This is based on Liddell’s average output of 8,680GWh over the past two years and various target assumptions based upon: electricity and gas consumption in the NEM and Western Australia’s South West Interconnected System, which is expected to be the equivalent of 379,119GWh in 2019 and growing to 394,154GWh in 2030 (these figures incorporate business and residential energy use (including losses) and exclude gas used for power generation and LNG), and; delivering annual energy savings of 10% by 2030 needing an initial national target of 19,799GWh in 2020 and increasing 35,980GWh in 2030 (see second chart).
The second chart illustrates a national target ambition from 2020 to 2030, in comparison to currently committed scheme targets. Existing targets including Victoria, NSW, South Australia and ACT have an equivalent target of 11,319GWh in 2019 increasing to 11,475GWh in 2020.
In this analysis, for the national target energy savings targets have been determined upfront in GWh and would be committed in NESS legislation on an annual basis to 2030. The actual energy savings delivered each year have been based on an assumed deeming period of eight years. (Deeming refers to how the energy savings for an upgrade are determined over a period such as eight years and are based on a number of hours of use, for example, for off-the-shelf product installations such as lights.)
The chart shows a linear trajectory to achieve the 10% by 2030 target that would require a target increase at 2020 of 8,324GWh which could be mobilised under a NESS. Notably, existing scheme targets from 2021 will be determined through reviews during 2019 and 2020. A significant target increase from 2020 will provide a strong signal to the market to deliver upgrades sooner.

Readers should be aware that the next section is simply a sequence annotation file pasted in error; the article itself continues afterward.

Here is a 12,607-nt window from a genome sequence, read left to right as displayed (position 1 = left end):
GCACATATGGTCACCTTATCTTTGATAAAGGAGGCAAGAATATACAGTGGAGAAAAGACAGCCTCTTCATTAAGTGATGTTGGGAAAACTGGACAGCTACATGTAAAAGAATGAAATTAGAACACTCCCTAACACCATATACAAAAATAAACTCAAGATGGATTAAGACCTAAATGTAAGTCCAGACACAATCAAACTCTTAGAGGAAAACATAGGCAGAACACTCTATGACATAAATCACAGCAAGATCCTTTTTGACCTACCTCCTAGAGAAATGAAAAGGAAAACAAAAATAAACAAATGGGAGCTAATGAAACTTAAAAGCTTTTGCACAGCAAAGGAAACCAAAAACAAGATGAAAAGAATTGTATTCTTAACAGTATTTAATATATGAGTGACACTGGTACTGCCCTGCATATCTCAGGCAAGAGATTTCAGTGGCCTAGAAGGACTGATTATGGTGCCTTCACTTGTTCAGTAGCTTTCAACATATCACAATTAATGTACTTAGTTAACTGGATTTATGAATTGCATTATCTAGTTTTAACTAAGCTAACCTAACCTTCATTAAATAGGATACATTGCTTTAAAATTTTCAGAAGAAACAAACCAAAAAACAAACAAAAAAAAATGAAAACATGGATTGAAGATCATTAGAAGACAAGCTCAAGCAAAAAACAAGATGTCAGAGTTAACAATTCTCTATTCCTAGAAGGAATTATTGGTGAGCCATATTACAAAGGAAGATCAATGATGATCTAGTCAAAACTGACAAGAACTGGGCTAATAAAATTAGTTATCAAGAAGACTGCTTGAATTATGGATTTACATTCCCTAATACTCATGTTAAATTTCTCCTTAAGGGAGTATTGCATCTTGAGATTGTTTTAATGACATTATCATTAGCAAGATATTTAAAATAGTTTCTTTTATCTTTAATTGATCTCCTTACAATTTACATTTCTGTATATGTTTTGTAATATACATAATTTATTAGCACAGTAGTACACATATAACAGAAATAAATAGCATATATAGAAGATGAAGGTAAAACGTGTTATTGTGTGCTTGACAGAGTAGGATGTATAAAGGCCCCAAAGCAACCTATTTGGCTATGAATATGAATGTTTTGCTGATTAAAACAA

Those who will hurt more without a national energy savings target are the less populated, more isolated jurisdictions. The challenges of immense geographical distances, remote communities, a high percentage of low-income households and limited local bureaucrat resourcing provide significant program design and rollout challenges. However, there are many lessons to be learned from Australia’s 10-year-old industry and other schemes around the world serving remote communities demonstrating that leadership and community engagement deliver results.
On par with rooftop solar
A recent review of the NEM in 2018 by Green Energy Markets indicated that energy-saving activities installed under existing schemes in 2017-18 in Victoria, NSW, SA and ACT could reasonably account for 1,043GWh of demand reduction. In comparison, rooftop solar PV in NEM states installed under the RET in 2018 equates to 1,355GWh of demand reduction. Analysis since 2013 shows this situation has held for the past five years.
With a growing appetite for rooftop solar uptake, energy efficiency could well slip behind in its demand-reduction contribution. On the contrary, a national energy-savings target supported by more ambitious state-level targets could provide a far more comparable demand reduction lever.
Inaction will cost jobs
Every year without a measurable national energy savings target is another year of wasted opportunity. What an energy-saving salve lacks in headline appeal it delivers in spades in practical terms: addressing rising cost-of-living pressures, stagnant wage growth and climate inaction screaming well after the polls have closed.
We now have research that shows the lost job opportunities if we don’t mobilise stronger energy efficiency targets and complementary policies. The report commissioned by the ESIA and the Energy Efficiency Council highlights for the first time that energy efficiency is a larger employer than any other sector in energy.
With thanks to ESIA members.
Rod Woolley is president of the Energy Savings Industry Association, a director of Yellow Door Consulting and before that helped establish the Victorian Energy Efficiency Target scheme which commenced in 2009.